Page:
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Soble's will be back; Saving another life doesn't dismiss grief over lives lost; Nazi analogy startling, but accurate 

Letters

Soble's will be back
I don't even know really how to start this, so here it goes. I can't believe the comments that were made in your Tastemakers section about Soble's Tastemakers, March 7.

When did you guys become authorities on when a restaurant should retire?

I have people come up to me every day and tell me how much they miss Soble's.

We are looking for a new Fan location so retirement will be short-lived.

Eric H. Soble



Saving another life doesn't dismiss grief over lives lost
I would like to respond to the letter written by Sheila Hamilton Letters, March 14.

I regret the loss of her sons and wish her peace of mind.

I would like to address her concern about the lack of sensitivity of the doctors and staff at MCV (Street Talk, Feb. 29).

I worked for five years in the emergency room, and not one time did I ever see the medical staff lack sincere sadness when they could not save a life.

When someone dies and an organ is needed, there is very little time to retrieve the organs of the deceased. The deceased person must remain on life support until a decision is made to donate or not. So while this may appear as a slap in the face, which I believe is not intended, it is just the desire to save a life when one has just been lost.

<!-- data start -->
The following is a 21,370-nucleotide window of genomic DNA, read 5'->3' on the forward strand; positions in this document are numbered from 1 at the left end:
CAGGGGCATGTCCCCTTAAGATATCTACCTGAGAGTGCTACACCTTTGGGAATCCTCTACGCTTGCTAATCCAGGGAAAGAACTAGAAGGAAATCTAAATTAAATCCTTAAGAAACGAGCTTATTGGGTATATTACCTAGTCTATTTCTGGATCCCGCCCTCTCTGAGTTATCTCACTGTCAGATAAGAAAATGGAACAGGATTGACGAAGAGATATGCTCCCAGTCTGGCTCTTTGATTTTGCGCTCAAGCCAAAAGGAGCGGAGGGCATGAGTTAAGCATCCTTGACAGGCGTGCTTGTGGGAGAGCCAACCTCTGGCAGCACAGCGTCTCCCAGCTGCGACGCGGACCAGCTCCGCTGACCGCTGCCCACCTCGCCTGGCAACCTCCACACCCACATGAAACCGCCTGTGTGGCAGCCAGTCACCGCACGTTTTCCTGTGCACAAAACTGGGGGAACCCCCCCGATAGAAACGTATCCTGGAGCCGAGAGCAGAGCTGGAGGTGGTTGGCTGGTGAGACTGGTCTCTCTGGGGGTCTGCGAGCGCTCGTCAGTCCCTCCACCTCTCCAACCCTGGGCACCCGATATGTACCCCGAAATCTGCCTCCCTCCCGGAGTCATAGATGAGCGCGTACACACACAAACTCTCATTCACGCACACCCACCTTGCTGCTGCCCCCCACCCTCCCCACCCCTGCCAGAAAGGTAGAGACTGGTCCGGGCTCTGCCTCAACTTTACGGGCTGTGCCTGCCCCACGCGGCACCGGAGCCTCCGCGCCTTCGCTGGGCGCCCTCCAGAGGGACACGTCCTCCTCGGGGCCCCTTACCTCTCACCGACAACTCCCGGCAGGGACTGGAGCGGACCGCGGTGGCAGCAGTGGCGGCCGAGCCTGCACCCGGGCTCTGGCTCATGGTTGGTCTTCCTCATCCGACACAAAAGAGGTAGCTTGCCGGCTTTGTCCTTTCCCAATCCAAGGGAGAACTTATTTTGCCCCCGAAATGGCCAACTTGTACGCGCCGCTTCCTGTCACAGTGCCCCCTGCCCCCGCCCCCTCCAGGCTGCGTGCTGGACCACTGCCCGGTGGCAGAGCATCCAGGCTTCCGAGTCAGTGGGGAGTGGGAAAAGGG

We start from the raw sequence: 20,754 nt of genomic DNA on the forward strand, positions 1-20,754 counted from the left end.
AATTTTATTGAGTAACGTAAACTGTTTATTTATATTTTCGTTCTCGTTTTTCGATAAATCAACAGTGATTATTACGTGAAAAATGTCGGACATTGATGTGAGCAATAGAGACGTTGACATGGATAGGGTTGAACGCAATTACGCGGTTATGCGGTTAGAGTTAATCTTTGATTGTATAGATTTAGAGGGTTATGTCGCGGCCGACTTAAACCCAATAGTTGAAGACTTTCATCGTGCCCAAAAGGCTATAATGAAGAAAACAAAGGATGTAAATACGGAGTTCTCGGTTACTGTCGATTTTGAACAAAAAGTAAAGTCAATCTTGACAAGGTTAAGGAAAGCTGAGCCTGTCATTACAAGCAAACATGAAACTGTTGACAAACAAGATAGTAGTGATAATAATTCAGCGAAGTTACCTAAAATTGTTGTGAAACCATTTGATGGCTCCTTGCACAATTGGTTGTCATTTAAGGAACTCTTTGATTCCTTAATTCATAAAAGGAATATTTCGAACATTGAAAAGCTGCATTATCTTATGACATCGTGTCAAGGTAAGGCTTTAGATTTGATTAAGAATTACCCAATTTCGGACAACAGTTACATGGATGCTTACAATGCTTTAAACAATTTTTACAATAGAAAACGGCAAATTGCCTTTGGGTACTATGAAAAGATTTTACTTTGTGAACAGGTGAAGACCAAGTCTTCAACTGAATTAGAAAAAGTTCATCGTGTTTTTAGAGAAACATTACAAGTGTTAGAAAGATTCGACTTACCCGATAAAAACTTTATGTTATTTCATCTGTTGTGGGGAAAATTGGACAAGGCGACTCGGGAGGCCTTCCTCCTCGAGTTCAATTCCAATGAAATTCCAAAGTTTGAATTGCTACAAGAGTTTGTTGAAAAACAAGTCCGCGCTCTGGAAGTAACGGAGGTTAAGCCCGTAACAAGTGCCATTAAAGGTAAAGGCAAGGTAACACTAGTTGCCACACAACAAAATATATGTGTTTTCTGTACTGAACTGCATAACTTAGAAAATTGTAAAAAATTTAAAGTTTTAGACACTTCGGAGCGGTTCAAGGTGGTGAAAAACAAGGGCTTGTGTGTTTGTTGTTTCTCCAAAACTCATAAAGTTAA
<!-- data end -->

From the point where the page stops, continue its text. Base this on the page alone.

Debbie Lynn



Nazi analogy startling, but accurate
Congratulations to Style Weekly for having the guts to print Brooke Saunders' piece about corporate control of the airwaves Back Page, April 4.

The Nazi comparison is startling but not, I think, inaccurate. The desire of corporations to control mass media solely for maximum profit is dangerously anti-democratic.

The consumer-oriented homogenization of American culture waters down the delightful spice of our melting pot and reduces cultural expression to a matter of mere financial gain. Ideas and perspectives that are not "marketable" or that run counter to the corporate greed agenda do not generally get the attention they might deserve.

Aldous Huxley's "Brave New World" should have taught us that not all tyranny is overt — subtle tactics can yield surprising results, just ask the advertising industry. This battle to dominate the airwaves is but one of a host of examples of an unrecognized fascism. Look around and think for yourself — if you dare.

Lee Carleton
(Editor's note: Lee Carleton also is a Back Page contributor.)




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